The terms ‘parkland’ and ‘wood pasture’ refer to large areas of grazing pasture with well dispersed mature trees, many of which are now considered to be ancient or veteran trees. In fact, a significant proportion of the ancient trees in Europe are found in UK parkland habitat. In general, wood pasture is an ancient form of woodland management that can be traced back at least to Anglo Saxon and Roman times, but probably dates back much further and includes areas of old wooded common land. The term ‘parkland’, by contrast, tends to be used to describe land that was designated as Royal forest, medieval deer parks or for landscapes designed for large estates.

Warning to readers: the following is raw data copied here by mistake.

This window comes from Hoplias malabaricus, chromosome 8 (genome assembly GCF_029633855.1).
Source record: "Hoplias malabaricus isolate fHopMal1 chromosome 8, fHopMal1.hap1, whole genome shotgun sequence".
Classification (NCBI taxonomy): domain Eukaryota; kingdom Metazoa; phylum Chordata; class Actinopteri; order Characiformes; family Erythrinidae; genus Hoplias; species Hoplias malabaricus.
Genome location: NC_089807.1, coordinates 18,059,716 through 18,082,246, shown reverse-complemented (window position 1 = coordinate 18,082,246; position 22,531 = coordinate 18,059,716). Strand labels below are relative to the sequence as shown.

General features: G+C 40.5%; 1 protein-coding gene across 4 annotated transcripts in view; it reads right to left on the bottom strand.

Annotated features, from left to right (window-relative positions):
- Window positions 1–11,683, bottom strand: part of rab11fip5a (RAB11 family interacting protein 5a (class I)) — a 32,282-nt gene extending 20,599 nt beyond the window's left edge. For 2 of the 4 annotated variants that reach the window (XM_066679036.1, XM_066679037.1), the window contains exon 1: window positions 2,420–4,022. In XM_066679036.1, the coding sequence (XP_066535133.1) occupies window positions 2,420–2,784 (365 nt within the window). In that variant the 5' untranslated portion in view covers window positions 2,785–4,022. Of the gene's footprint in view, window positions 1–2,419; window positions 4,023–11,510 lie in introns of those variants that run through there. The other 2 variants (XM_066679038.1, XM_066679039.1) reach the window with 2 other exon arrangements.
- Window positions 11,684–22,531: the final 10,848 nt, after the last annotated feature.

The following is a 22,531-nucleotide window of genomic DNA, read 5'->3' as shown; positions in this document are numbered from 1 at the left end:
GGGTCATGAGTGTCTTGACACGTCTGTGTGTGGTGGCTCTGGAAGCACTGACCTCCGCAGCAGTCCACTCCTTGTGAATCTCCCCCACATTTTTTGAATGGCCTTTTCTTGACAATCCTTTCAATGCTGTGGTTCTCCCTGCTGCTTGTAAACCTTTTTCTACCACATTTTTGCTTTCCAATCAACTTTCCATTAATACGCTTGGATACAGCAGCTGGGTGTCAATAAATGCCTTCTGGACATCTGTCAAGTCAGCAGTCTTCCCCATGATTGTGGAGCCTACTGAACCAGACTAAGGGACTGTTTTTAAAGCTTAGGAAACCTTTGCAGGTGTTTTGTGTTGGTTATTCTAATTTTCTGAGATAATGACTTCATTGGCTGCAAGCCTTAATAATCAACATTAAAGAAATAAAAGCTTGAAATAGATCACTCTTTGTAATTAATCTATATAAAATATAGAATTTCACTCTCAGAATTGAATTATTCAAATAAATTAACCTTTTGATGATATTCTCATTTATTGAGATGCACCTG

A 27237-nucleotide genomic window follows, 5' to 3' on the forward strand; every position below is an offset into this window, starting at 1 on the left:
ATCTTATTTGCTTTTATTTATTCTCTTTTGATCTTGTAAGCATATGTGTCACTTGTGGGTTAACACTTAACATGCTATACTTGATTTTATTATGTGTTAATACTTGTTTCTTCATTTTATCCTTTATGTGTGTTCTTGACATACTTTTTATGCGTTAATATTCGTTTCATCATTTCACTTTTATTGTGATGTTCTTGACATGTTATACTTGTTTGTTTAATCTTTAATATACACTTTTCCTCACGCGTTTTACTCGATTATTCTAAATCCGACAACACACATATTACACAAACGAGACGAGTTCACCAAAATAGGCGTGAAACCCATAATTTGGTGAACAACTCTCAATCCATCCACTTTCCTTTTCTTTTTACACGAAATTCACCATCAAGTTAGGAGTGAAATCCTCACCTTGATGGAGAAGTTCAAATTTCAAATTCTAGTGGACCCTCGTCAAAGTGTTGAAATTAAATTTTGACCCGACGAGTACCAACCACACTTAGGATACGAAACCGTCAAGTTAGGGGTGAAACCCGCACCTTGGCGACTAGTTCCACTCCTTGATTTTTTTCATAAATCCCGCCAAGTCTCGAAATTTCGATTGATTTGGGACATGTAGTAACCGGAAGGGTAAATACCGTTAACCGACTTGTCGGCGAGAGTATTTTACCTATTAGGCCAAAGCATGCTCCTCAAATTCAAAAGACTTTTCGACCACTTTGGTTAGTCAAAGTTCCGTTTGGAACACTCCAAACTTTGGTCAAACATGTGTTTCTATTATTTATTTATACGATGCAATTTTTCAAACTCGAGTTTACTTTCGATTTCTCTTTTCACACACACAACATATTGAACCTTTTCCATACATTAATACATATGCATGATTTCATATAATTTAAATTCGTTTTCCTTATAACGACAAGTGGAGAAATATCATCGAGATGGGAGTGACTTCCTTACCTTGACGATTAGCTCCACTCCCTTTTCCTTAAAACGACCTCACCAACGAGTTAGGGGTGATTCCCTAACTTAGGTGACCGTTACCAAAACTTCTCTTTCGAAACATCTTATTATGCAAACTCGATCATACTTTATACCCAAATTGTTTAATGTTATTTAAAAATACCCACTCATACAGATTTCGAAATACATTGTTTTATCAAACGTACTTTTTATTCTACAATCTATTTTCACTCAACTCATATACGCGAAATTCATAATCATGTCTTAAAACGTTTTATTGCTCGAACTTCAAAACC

The habitats are extremely important from a biodiversity perspective, and not only for the number of living ancient and veteran trees present which often support rich lichen and bryophyte populations. Of equal importance, in a time when many ageing trees in woods open to the public are cut down for health and safety reasons, the dead standing snags and fallen logs in wood pasture and parkland provide habitat for hole-nesting birds and for the declining invertebrate and lichen populations associated with dead and rotting timber. Similarly, the grazing animals associated with the pasture, which often include deer, provide a source of dung for its specialised invertebrate fauna.